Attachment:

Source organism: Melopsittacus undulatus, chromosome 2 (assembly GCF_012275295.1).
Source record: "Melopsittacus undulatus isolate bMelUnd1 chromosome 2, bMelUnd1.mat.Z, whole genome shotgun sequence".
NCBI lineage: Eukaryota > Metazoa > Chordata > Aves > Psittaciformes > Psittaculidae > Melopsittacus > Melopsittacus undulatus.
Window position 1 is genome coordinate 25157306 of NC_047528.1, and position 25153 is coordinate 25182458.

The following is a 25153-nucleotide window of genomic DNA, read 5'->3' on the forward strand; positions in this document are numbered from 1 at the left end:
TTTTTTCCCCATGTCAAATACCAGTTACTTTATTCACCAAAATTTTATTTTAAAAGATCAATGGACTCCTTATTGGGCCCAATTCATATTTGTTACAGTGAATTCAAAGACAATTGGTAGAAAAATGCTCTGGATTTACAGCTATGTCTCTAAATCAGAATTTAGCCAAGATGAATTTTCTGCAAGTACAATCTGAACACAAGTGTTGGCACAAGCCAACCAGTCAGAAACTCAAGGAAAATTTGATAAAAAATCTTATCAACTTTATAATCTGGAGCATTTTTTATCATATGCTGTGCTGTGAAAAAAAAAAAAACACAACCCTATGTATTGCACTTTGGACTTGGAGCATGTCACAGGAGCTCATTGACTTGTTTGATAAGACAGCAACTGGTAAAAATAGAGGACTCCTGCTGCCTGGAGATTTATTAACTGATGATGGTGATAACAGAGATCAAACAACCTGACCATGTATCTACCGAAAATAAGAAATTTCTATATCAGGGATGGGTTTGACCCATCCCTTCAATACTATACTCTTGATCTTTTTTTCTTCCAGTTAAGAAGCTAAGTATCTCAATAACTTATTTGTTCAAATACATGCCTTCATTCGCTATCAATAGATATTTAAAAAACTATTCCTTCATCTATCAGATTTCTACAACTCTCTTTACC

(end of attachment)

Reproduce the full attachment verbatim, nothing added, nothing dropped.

Source organism: Melopsittacus undulatus, chromosome 2 (assembly GCF_012275295.1).
Source record: "Melopsittacus undulatus isolate bMelUnd1 chromosome 2, bMelUnd1.mat.Z, whole genome shotgun sequence".
NCBI lineage: Eukaryota > Metazoa > Chordata > Aves > Psittaciformes > Psittaculidae > Melopsittacus > Melopsittacus undulatus.
Window position 1 is genome coordinate 25157306 of NC_047528.1, and position 25153 is coordinate 25182458.

The following is a 25153-nucleotide window of genomic DNA, read 5'->3' on the forward strand; positions in this document are numbered from 1 at the left end:
TTTTTTCCCCATGTCAAATACCAGTTACTTTATTCACCAAAATTTTATTTTAAAAGATCAATGGACTCCTTATTGGGCCCAATTCATATTTGTTACAGTGAATTCAAAGACAATTGGTAGAAAAATGCTCTGGATTTACAGCTATGTCTCTAAATCAGAATTTAGCCAAGATGAATTTTCTGCAAGTACAATCTGAACACAAGTGTTGGCACAAGCCAACCAGTCAGAAACTCAAGGAAAATTTGATAAAAAATCTTATCAACTTTATAATCTGGAGCATTTTTTATCATATGCTGTGCTGTGAAAAAAAAAAAAACACAACCCTATGTATTGCACTTTGGACTTGGAGCATGTCACAGGAGCTCATTGACTTGTTTGATAAGACAGCAACTGGTAAAAATAGAGGACTCCTGCTGCCTGGAGATTTATTAACTGATGATGGTGATAACAGAGATCAAACAACCTGACCATGTATCTACCGAAAATAAGAAATTTCTATATCAGGGATGGGTTTGACCCATCCCTTCAATACTATACTCTTGATCTTTTTTTCTTCCAGTTAAGAAGCTAAGTATCTCAATAACTTATTTGTTCAAATACATGCCTTCATTCGCTATCAATAGATATTTAAAAAACTATTCCTTCATCTATCAGATTTCTACAACTCTCTTTACC